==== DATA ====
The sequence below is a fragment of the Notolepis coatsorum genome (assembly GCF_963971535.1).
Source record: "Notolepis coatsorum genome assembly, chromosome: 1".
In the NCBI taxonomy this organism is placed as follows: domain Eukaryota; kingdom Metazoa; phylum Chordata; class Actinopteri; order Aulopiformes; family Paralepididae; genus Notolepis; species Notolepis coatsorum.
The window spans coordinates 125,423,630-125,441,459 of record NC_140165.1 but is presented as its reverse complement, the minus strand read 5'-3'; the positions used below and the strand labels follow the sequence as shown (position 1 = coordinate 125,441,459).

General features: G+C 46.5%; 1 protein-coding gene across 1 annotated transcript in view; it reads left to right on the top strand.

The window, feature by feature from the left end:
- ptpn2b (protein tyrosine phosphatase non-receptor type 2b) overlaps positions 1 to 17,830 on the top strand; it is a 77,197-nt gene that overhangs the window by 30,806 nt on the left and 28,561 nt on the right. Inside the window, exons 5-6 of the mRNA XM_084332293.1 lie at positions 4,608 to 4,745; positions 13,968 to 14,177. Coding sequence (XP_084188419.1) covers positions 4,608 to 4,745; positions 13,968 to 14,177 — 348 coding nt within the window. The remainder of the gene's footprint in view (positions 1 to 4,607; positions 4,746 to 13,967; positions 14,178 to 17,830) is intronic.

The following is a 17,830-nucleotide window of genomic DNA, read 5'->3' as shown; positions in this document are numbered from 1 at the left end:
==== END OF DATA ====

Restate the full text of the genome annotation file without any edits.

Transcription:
The sequence below is a fragment of the Notolepis coatsorum genome (assembly GCF_963971535.1).
Source record: "Notolepis coatsorum genome assembly, chromosome: 1".
In the NCBI taxonomy this organism is placed as follows: domain Eukaryota; kingdom Metazoa; phylum Chordata; class Actinopteri; order Aulopiformes; family Paralepididae; genus Notolepis; species Notolepis coatsorum.
The window spans coordinates 125,423,630-125,441,459 of record NC_140165.1 but is presented as its reverse complement, the minus strand read 5'-3'; the positions used below and the strand labels follow the sequence as shown (position 1 = coordinate 125,441,459).

General features: G+C 46.5%; 1 protein-coding gene across 1 annotated transcript in view; it reads left to right on the top strand.

The window, feature by feature from the left end:
- ptpn2b (protein tyrosine phosphatase non-receptor type 2b) overlaps positions 1 to 17,830 on the top strand; it is a 77,197-nt gene that overhangs the window by 30,806 nt on the left and 28,561 nt on the right. Inside the window, exons 5-6 of the mRNA XM_084332293.1 lie at positions 4,608 to 4,745; positions 13,968 to 14,177. Coding sequence (XP_084188419.1) covers positions 4,608 to 4,745; positions 13,968 to 14,177 — 348 coding nt within the window. The remainder of the gene's footprint in view (positions 1 to 4,607; positions 4,746 to 13,967; positions 14,178 to 17,830) is intronic.

The following is a 17,830-nucleotide window of genomic DNA, read 5'->3' as shown; positions in this document are numbered from 1 at the left end: